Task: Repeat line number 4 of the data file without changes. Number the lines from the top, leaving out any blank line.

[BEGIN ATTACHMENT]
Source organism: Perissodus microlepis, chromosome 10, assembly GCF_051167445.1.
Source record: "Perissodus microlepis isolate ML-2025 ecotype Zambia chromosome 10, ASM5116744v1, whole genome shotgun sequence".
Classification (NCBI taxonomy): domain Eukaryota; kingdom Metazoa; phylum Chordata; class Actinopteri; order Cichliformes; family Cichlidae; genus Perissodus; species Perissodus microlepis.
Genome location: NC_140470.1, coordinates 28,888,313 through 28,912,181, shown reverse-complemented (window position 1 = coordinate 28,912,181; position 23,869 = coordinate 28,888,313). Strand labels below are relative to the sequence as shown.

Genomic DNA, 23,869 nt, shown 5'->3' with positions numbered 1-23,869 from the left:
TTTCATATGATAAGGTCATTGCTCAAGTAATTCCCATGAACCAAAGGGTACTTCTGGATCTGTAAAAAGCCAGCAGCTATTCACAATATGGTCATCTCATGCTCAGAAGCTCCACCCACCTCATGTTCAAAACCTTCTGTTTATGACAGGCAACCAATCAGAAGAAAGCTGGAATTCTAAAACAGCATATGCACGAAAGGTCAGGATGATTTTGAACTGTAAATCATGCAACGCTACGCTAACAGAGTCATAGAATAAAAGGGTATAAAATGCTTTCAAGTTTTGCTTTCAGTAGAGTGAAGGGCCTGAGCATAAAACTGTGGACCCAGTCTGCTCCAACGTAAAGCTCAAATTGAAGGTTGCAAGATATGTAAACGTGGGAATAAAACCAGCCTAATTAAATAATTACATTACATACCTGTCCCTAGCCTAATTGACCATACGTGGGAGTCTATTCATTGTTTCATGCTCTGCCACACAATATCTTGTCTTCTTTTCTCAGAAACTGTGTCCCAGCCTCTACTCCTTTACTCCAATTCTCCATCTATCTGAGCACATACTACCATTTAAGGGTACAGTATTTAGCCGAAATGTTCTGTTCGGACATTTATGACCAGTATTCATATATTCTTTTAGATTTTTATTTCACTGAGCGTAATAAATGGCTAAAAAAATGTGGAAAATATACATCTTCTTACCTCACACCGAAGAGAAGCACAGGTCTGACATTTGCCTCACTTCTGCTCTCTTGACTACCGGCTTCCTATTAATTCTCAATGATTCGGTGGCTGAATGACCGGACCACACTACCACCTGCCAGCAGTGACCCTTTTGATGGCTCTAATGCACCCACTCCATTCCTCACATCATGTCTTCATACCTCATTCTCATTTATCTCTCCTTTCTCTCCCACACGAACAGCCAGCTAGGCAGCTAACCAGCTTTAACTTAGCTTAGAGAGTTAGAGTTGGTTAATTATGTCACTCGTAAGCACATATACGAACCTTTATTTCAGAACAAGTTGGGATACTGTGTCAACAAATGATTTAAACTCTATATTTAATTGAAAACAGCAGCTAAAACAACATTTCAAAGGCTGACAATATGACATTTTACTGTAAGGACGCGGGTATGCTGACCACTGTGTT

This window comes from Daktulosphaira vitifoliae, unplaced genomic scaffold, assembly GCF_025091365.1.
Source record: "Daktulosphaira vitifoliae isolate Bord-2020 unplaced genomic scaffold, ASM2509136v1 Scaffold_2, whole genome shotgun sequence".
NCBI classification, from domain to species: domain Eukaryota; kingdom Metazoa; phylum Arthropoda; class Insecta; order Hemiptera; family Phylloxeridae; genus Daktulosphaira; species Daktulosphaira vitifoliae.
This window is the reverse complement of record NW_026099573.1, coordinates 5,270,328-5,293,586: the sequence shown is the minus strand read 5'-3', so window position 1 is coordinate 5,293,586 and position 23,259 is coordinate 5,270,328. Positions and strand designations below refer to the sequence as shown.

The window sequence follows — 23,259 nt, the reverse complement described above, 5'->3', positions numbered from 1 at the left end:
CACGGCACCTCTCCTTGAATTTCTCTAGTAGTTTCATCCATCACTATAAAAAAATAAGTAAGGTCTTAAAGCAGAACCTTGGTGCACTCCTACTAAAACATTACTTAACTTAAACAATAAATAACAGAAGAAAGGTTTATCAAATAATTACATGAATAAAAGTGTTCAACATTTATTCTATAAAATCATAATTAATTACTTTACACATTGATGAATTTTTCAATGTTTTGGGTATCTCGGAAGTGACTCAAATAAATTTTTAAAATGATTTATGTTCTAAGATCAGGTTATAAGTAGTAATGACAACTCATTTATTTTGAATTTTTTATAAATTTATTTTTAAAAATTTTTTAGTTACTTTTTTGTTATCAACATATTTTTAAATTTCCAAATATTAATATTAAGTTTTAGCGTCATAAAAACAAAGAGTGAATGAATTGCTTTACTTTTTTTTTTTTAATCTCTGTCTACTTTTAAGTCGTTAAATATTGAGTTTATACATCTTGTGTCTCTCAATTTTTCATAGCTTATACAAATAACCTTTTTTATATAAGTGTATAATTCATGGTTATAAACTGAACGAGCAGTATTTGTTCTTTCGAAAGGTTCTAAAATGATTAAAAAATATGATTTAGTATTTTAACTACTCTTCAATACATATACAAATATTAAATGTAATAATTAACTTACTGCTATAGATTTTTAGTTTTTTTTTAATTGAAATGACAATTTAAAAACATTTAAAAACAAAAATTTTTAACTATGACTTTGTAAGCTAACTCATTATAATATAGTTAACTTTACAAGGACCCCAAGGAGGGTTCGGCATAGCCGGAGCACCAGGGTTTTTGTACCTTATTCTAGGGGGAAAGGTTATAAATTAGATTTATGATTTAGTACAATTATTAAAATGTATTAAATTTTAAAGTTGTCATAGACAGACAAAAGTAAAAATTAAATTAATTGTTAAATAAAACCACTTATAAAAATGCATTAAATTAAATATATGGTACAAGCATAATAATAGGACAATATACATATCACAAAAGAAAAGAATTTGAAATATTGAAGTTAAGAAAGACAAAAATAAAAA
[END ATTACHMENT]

Genome location: NC_140470.1, coordinates 28,888,313 through 28,912,181, shown reverse-complemented (window position 1 = coordinate 28,912,181; position 23,869 = coordinate 28,888,313). Strand labels below are relative to the sequence as shown.